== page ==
Music Inspires, Motivates and Keeps Me Between the Ditches

I’m going to state this right upfront; get it over with; air my thoughts before we delve into this subject deeply: I don’t understand how people get through life without music. A life void of melody is unfathomable to me.

My parents listened to music every day and I’m told when I was strong enough to stand, I was holding onto the crib rail and bobbing to Cal Smith singing on the old black and white television. The radio in the kitchen was on every day without fail. If it broke, as tight as money was, a new one appeared without delay. The radio in the truck was always tuned to music; no talk shows for us. When my dad installed an 8-track player in the truck, that played more than the radio.

We had a floor model stereo with a radio and record player, which could easily be moved to the deck or the lawn. That thing is more than 40 years old and still going.

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My Unplanned Future is Filled with Unknown Possibilities

I’ve let go of the regret I carried since I was 17 and the mistakes I’ve made along the way, forgiven myself for what I did and didn’t do, removed self-imposed lines that set limits on my life and found peace within. I’m working on increasing my confidence and self-worth, and I’m transforming this body into one that is healthy and strong.

Where will I go from here? Honestly, I thought I had the next ten years figured out and a good idea of what the rest of my life would contain, but…that was before the transformation this spring. I began making alternative plans, but they kept changing as new possibilities popped into my head, and one thing conflicted with the other. How can I do A if I want to do B? I’ve always believed I was suppose to have my future planned.

My parents preached it, and so did the school guidance office: secondary school for X-amount of years, work for X-amount of years, retire.

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Like Every Wise Boy Scout: Be Prepared for Opportunity

In this minute, if you were given the opportunity you had always dreamt of, would you be ready to accept it?

I’ve asked myself this question many times since the new year. Before May, my answer was an undeniable, regrettable NO. The no applied to many areas in my life, not just writing.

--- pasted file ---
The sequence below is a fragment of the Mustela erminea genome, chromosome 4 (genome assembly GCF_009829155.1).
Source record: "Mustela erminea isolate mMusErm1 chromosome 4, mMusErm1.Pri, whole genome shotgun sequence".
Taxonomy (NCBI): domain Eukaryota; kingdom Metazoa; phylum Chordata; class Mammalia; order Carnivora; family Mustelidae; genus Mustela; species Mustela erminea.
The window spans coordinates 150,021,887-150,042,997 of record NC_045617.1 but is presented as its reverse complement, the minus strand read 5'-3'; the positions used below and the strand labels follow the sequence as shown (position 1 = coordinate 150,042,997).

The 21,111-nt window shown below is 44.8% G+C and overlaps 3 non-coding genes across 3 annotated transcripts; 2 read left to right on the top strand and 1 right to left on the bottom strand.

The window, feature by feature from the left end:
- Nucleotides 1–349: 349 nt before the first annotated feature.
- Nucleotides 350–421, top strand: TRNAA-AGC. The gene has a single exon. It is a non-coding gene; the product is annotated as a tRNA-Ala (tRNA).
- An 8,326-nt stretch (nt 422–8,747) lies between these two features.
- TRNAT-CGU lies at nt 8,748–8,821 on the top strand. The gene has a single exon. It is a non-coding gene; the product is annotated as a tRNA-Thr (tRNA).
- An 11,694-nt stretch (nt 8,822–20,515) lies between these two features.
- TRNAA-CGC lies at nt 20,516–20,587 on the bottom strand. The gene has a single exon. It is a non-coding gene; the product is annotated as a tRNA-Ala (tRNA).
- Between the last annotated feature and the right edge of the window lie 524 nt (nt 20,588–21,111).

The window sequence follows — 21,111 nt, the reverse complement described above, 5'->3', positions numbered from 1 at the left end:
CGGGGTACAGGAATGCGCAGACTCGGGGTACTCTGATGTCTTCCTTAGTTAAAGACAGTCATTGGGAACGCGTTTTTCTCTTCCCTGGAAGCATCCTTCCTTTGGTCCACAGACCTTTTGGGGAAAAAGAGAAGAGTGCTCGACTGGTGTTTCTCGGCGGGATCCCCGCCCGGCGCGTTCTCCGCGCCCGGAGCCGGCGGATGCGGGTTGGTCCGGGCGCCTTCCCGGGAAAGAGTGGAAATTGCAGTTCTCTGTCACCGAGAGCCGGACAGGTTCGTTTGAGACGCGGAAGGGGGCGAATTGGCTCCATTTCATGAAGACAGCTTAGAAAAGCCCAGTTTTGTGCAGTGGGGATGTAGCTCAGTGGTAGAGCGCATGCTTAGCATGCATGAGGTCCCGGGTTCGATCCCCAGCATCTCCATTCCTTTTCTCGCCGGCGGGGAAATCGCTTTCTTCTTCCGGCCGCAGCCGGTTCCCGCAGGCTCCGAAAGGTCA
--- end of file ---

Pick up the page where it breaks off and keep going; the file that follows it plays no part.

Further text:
Ready means I’m able to accept that opportunity at the moment I’m offered it, or, given one hour, I’d be ready to accept it.

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The Magic of Confidence and Letting Go

Two weeks ago, giddy from riding a wave of confidence growth, I tried to explain to my sister how I felt. In my mind, it was like dragging that Krazy Karpet to the top of the hill in two feet of snow, then pushing it to get started because the snow was soft and the friction kept me still. After about six feet, I felt the momentum of the Karpet, and I had to use less effort to increase speed and then, I hit the smooth, icy section and I was off!

Confidence is like that. I’ve never really had much in life; it was something others had, something I envied and sometimes felt annoyed by because some had too much and were in my face or not bothering to look back to see how they looked from the perspective of others. That was my problem, not theirs.

Long ago, I gave up the desire to obtain confidence because I thought it was something not for me. It was like the talent to play guitar, the ability to recall phone numbers after hearing them once, the skill to walk in high heels and not feel like an idiot.

Over the past two months, that’s changed. I can’t thoroughly explain why; I don’t understand it myself. I just feel different.